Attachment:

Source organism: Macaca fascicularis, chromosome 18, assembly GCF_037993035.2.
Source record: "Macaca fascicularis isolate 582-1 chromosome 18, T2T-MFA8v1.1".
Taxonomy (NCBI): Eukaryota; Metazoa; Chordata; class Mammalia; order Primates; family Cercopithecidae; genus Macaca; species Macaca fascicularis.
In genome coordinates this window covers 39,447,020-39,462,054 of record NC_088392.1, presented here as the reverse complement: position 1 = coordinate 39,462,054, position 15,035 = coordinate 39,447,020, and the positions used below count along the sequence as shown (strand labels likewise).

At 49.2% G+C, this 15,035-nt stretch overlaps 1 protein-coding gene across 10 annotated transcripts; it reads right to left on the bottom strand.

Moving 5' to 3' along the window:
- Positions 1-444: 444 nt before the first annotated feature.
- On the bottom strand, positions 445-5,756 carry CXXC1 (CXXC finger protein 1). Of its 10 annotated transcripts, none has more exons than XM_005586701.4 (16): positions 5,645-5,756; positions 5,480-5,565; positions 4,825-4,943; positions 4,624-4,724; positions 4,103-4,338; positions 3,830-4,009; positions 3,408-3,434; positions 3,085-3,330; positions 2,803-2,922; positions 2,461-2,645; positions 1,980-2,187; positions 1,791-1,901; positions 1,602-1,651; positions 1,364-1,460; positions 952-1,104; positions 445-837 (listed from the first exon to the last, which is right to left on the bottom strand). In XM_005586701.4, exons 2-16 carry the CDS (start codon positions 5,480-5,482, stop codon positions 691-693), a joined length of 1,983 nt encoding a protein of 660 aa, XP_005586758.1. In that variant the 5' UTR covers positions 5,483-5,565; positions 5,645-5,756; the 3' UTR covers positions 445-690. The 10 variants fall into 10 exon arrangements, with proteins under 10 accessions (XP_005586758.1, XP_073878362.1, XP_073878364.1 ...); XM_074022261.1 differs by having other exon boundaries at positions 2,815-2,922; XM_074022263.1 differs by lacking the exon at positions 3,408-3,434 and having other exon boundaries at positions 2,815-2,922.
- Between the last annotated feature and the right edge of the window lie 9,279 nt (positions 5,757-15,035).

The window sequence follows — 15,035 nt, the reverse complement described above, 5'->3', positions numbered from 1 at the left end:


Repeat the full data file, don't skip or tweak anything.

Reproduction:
Source organism: Macaca fascicularis, chromosome 18, assembly GCF_037993035.2.
Source record: "Macaca fascicularis isolate 582-1 chromosome 18, T2T-MFA8v1.1".
Taxonomy (NCBI): Eukaryota; Metazoa; Chordata; class Mammalia; order Primates; family Cercopithecidae; genus Macaca; species Macaca fascicularis.
In genome coordinates this window covers 39,447,020-39,462,054 of record NC_088392.1, presented here as the reverse complement: position 1 = coordinate 39,462,054, position 15,035 = coordinate 39,447,020, and the positions used below count along the sequence as shown (strand labels likewise).

At 49.2% G+C, this 15,035-nt stretch overlaps 1 protein-coding gene across 10 annotated transcripts; it reads right to left on the bottom strand.

Moving 5' to 3' along the window:
- Positions 1-444: 444 nt before the first annotated feature.
- On the bottom strand, positions 445-5,756 carry CXXC1 (CXXC finger protein 1). Of its 10 annotated transcripts, none has more exons than XM_005586701.4 (16): positions 5,645-5,756; positions 5,480-5,565; positions 4,825-4,943; positions 4,624-4,724; positions 4,103-4,338; positions 3,830-4,009; positions 3,408-3,434; positions 3,085-3,330; positions 2,803-2,922; positions 2,461-2,645; positions 1,980-2,187; positions 1,791-1,901; positions 1,602-1,651; positions 1,364-1,460; positions 952-1,104; positions 445-837 (listed from the first exon to the last, which is right to left on the bottom strand). In XM_005586701.4, exons 2-16 carry the CDS (start codon positions 5,480-5,482, stop codon positions 691-693), a joined length of 1,983 nt encoding a protein of 660 aa, XP_005586758.1. In that variant the 5' UTR covers positions 5,483-5,565; positions 5,645-5,756; the 3' UTR covers positions 445-690. The 10 variants fall into 10 exon arrangements, with proteins under 10 accessions (XP_005586758.1, XP_073878362.1, XP_073878364.1 ...); XM_074022261.1 differs by having other exon boundaries at positions 2,815-2,922; XM_074022263.1 differs by lacking the exon at positions 3,408-3,434 and having other exon boundaries at positions 2,815-2,922.
- Between the last annotated feature and the right edge of the window lie 9,279 nt (positions 5,757-15,035).

The window sequence follows — 15,035 nt, the reverse complement described above, 5'->3', positions numbered from 1 at the left end: